Benjamin Stokes is a civic media scholar, game designer, and director of The Playful City Lab. He is also an Assistant Professor in the School of Communication, and at the AU Game Center. Previously, he co-founded Games for Change, the movement hub for advancing social change with games. At the MacArthur Foundation prior to academia, Benjamin was a program officer in their portfolio on Digital Media and Learning. Benjamin has also worked at the UC Berkeley School of Information as a postdoctoral scholar in data science. Design experience in civil society includes leading teams at NetAid/Mercy Corps in global citizenship education. His new book is Locally Played: Real-World Games for Stronger Places and Communities (MIT Press, 2020).
Sara Thacher is a Creative Director and Senior R&D Imagineer at Walt Disney Imagineering. In this role, she works with engineers, computer scientists, architects, artists, and inventors to fashion new technology into revolutionary guest experiences. Sara has worked on numerous projects with a focus on creating experiences that invite guest participation, interaction, and play. Her work at Imagineering R&D includes leadership on the upcoming Star Wars: Galactic Starcruiser two-day immersive experience and the TEA Award winning Haunted Mansion: Ghost Post. Previously, she served as Executive Producer and Designer at Nonchalance where she co-created the groundbreaking experience, The Jejune Institute.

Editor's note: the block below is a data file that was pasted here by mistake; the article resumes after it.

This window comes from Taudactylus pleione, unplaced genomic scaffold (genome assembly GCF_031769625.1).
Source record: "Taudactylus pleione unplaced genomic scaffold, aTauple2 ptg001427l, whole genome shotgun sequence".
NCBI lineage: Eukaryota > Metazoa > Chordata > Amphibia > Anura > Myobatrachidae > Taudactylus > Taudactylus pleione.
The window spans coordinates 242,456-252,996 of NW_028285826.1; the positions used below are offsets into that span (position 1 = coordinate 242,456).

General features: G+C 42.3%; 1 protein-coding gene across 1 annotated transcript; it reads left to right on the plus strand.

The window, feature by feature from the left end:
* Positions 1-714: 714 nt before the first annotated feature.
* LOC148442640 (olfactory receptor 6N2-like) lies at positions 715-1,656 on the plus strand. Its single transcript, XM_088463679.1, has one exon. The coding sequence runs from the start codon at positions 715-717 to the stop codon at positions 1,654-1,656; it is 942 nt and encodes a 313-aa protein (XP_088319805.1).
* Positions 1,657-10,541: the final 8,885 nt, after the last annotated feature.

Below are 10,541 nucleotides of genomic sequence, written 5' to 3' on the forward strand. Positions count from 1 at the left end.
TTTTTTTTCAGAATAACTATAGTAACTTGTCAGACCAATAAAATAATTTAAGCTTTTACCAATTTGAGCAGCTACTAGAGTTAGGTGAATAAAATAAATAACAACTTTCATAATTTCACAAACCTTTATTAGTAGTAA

An alumnus of the Sundance Screenwriting Lab, Lance Weiler is recognized as a pioneer in mixing storytelling and technology. Wired magazine named him “one of 25 people helping to reinvent entertainment and change the face of Hollywood.” He was nominated for an International Emmy in digital fiction for his work on Collapsus: The Energy Risk Conspiracy. His collaboration with David Cronenberg entitled, Body/Mind/Change premiered at the TIFF Lightbox and went on to win the American Alliance of Museums’ Jim Blackaby Ingenuity Award. Lance co-created Frankenstein AI, a multi-year project that explores humanity’s relationship to artificial intelligence through storytelling, performance and immersion. Frankenstein AI was an official selection of the Sundance Film Festival and later was commissioned by the National Theatre’s Immersive Storytelling Studio and IDFA Doc Lab. Weiler’s most recent work entitled, Where There’s Smoke had its world premiere at the Tribeca Film Festival. The 1,400 sq ft experience became the first off-site installation to ever be staged at the festival. IndieWire wrote “Over 100 movies screened at the 2019 Tribeca Film Festival, but one of its best offerings lets you walk inside the frame and experience a story from the inside out.” Lance is currently touring Where There’s Smoke and is developing the project into a limited TV series and YA novel.